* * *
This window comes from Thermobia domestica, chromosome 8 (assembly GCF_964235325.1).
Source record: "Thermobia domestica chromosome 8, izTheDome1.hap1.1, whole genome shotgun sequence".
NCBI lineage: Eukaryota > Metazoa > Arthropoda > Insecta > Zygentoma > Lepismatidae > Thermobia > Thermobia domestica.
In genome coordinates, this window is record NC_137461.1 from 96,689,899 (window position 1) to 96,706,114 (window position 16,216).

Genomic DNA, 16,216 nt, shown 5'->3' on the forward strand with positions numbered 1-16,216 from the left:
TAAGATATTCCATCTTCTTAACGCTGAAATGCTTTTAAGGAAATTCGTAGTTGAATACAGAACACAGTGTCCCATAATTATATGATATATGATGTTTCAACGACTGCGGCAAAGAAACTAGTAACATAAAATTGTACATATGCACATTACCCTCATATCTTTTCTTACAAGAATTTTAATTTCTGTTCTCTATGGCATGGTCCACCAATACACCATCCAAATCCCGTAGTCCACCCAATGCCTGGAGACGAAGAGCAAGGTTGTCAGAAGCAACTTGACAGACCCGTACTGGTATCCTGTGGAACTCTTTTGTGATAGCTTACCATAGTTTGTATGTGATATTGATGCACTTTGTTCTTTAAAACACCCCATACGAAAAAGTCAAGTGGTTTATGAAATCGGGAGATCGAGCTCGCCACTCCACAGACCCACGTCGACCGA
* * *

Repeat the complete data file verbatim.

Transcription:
This window comes from Thermobia domestica, chromosome 8 (assembly GCF_964235325.1).
Source record: "Thermobia domestica chromosome 8, izTheDome1.hap1.1, whole genome shotgun sequence".
NCBI lineage: Eukaryota > Metazoa > Arthropoda > Insecta > Zygentoma > Lepismatidae > Thermobia > Thermobia domestica.
In genome coordinates, this window is record NC_137461.1 from 96,689,899 (window position 1) to 96,706,114 (window position 16,216).

Genomic DNA, 16,216 nt, shown 5'->3' on the forward strand with positions numbered 1-16,216 from the left:
TAAGATATTCCATCTTCTTAACGCTGAAATGCTTTTAAGGAAATTCGTAGTTGAATACAGAACACAGTGTCCCATAATTATATGATATATGATGTTTCAACGACTGCGGCAAAGAAACTAGTAACATAAAATTGTACATATGCACATTACCCTCATATCTTTTCTTACAAGAATTTTAATTTCTGTTCTCTATGGCATGGTCCACCAATACACCATCCAAATCCCGTAGTCCACCCAATGCCTGGAGACGAAGAGCAAGGTTGTCAGAAGCAACTTGACAGACCCGTACTGGTATCCTGTGGAACTCTTTTGTGATAGCTTACCATAGTTTGTATGTGATATTGATGCACTTTGTTCTTTAAAACACCCCATACGAAAAAGTCAAGTGGTTTATGAAATCGGGAGATCGAGCTCGCCACTCCACAGACCCACGTCGACCGA